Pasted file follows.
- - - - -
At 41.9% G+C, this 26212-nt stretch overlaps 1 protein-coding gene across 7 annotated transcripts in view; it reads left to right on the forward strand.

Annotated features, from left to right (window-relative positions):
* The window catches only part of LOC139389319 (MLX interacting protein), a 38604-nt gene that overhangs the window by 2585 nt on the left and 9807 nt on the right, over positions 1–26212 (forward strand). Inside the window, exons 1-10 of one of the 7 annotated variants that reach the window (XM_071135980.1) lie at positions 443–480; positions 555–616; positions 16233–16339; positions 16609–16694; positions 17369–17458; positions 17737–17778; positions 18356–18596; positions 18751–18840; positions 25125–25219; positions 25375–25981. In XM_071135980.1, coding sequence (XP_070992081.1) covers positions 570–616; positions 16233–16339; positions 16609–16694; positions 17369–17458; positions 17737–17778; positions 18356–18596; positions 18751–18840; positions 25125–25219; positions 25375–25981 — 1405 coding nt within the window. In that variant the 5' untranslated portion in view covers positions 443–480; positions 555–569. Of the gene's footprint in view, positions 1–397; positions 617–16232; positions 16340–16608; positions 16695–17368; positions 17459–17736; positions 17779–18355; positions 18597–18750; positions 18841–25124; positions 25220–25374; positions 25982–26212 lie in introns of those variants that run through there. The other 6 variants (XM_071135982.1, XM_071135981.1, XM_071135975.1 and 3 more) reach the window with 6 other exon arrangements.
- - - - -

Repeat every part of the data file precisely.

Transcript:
At 41.9% G+C, this 26212-nt stretch overlaps 1 protein-coding gene across 7 annotated transcripts in view; it reads left to right on the forward strand.

Annotated features, from left to right (window-relative positions):
* The window catches only part of LOC139389319 (MLX interacting protein), a 38604-nt gene that overhangs the window by 2585 nt on the left and 9807 nt on the right, over positions 1–26212 (forward strand). Inside the window, exons 1-10 of one of the 7 annotated variants that reach the window (XM_071135980.1) lie at positions 443–480; positions 555–616; positions 16233–16339; positions 16609–16694; positions 17369–17458; positions 17737–17778; positions 18356–18596; positions 18751–18840; positions 25125–25219; positions 25375–25981. In XM_071135980.1, coding sequence (XP_070992081.1) covers positions 570–616; positions 16233–16339; positions 16609–16694; positions 17369–17458; positions 17737–17778; positions 18356–18596; positions 18751–18840; positions 25125–25219; positions 25375–25981 — 1405 coding nt within the window. In that variant the 5' untranslated portion in view covers positions 443–480; positions 555–569. Of the gene's footprint in view, positions 1–397; positions 617–16232; positions 16340–16608; positions 16695–17368; positions 17459–17736; positions 17779–18355; positions 18597–18750; positions 18841–25124; positions 25220–25374; positions 25982–26212 lie in introns of those variants that run through there. The other 6 variants (XM_071135982.1, XM_071135981.1, XM_071135975.1 and 3 more) reach the window with 6 other exon arrangements.